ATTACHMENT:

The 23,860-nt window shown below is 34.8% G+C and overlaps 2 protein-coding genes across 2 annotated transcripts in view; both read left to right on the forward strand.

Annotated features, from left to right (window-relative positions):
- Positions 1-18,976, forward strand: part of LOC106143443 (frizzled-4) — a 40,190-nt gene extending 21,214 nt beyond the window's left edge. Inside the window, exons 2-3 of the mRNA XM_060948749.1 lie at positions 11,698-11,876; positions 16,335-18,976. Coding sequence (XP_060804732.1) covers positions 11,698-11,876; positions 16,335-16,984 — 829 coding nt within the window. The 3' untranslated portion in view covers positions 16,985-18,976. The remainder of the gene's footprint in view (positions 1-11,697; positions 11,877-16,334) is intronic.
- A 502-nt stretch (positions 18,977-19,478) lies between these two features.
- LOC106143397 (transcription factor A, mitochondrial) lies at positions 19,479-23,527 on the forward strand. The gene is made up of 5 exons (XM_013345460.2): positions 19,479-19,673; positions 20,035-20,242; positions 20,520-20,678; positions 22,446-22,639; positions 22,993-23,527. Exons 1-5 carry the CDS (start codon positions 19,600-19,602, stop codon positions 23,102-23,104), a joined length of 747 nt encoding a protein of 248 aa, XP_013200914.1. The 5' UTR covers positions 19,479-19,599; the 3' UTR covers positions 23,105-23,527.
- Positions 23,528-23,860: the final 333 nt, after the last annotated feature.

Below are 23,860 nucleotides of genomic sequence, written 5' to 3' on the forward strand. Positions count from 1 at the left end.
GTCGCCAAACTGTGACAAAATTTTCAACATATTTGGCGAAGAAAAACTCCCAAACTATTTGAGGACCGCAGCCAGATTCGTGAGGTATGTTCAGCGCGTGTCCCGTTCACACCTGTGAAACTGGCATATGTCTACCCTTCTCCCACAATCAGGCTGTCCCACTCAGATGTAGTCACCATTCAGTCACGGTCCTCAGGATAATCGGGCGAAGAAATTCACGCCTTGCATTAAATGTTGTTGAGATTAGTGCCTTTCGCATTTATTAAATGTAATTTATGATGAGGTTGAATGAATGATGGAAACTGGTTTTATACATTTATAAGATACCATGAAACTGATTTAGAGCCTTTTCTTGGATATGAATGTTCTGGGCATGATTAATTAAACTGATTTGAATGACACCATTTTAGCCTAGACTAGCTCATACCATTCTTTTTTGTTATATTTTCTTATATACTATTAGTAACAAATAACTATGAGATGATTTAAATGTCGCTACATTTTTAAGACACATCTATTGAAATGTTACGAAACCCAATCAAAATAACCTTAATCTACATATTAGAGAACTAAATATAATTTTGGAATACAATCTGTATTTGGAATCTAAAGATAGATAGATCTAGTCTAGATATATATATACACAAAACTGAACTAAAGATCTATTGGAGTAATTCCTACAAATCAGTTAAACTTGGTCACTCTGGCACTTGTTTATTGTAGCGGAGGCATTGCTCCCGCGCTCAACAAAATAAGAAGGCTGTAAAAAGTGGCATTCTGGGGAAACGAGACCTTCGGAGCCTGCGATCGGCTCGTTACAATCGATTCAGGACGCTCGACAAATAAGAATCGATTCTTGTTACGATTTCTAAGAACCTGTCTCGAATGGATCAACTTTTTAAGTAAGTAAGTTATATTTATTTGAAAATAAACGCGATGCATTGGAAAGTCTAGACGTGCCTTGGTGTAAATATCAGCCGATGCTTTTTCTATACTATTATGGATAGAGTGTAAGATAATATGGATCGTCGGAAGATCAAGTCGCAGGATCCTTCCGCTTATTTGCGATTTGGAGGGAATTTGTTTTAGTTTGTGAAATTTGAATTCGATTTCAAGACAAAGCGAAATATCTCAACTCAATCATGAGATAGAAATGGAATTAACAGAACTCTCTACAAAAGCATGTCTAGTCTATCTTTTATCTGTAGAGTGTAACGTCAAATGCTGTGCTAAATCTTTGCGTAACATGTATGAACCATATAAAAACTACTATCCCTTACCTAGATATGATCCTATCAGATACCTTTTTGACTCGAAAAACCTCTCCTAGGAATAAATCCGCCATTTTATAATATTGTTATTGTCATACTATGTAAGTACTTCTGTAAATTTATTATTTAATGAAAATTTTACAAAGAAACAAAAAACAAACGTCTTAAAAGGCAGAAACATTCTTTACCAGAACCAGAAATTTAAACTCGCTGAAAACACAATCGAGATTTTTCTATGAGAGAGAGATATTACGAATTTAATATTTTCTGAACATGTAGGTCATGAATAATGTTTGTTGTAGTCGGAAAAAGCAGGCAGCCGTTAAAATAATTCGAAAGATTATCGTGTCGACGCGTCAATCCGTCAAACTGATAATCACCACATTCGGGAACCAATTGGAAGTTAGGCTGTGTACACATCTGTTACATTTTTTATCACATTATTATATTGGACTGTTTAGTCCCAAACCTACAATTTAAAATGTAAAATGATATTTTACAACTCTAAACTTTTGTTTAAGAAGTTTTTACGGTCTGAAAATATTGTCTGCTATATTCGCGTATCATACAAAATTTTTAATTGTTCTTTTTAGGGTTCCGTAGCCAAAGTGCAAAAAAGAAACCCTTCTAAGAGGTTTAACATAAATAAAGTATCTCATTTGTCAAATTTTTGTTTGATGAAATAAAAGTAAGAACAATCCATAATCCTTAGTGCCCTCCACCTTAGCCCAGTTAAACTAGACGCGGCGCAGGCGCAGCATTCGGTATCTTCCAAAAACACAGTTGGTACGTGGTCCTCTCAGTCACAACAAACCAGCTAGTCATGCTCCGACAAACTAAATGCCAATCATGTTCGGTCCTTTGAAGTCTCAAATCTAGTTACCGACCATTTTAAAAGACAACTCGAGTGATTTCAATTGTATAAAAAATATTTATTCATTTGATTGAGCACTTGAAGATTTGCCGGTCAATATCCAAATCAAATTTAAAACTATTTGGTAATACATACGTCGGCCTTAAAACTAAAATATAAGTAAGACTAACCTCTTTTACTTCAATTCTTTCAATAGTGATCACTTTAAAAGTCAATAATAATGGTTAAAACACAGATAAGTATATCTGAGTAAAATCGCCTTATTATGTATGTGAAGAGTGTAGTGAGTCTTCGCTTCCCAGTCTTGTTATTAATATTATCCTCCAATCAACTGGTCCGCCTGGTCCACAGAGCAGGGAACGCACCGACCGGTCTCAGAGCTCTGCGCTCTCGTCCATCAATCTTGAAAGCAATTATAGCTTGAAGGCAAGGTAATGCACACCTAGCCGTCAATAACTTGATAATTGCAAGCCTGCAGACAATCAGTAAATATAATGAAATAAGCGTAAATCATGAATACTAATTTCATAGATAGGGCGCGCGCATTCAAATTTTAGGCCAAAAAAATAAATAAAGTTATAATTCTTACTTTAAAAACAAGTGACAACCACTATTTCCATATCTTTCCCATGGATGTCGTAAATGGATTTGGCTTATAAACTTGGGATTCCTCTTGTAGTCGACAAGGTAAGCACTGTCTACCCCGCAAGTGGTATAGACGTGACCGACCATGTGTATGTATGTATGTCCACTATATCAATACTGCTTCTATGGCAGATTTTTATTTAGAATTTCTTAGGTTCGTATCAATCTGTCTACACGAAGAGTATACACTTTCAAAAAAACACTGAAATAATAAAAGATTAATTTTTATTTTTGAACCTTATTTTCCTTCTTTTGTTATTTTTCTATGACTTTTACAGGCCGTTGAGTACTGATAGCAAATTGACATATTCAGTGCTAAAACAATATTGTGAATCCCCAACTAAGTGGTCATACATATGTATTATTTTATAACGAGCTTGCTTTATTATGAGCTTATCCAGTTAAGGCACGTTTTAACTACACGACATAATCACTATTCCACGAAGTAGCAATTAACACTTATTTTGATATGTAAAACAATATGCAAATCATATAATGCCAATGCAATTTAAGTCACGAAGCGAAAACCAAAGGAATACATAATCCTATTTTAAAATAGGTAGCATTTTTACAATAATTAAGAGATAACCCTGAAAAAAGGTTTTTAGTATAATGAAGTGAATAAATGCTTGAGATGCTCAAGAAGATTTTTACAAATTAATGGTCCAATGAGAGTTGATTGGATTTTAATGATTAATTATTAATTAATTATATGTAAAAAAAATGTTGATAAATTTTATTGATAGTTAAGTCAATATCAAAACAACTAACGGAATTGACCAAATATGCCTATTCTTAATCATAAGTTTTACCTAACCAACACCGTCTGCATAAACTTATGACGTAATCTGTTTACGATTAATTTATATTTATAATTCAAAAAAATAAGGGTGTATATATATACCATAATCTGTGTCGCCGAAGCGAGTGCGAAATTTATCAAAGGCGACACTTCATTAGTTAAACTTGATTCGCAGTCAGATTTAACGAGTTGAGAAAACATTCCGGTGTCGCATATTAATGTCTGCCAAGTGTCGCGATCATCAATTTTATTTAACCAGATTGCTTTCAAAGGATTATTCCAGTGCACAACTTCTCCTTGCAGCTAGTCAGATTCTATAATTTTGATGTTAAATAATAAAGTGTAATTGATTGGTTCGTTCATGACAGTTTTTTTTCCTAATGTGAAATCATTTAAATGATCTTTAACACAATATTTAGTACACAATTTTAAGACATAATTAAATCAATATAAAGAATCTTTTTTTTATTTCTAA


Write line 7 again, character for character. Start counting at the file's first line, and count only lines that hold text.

Below are 23,860 nucleotides of genomic sequence, written 5' to 3' on the forward strand. Positions count from 1 at the left end.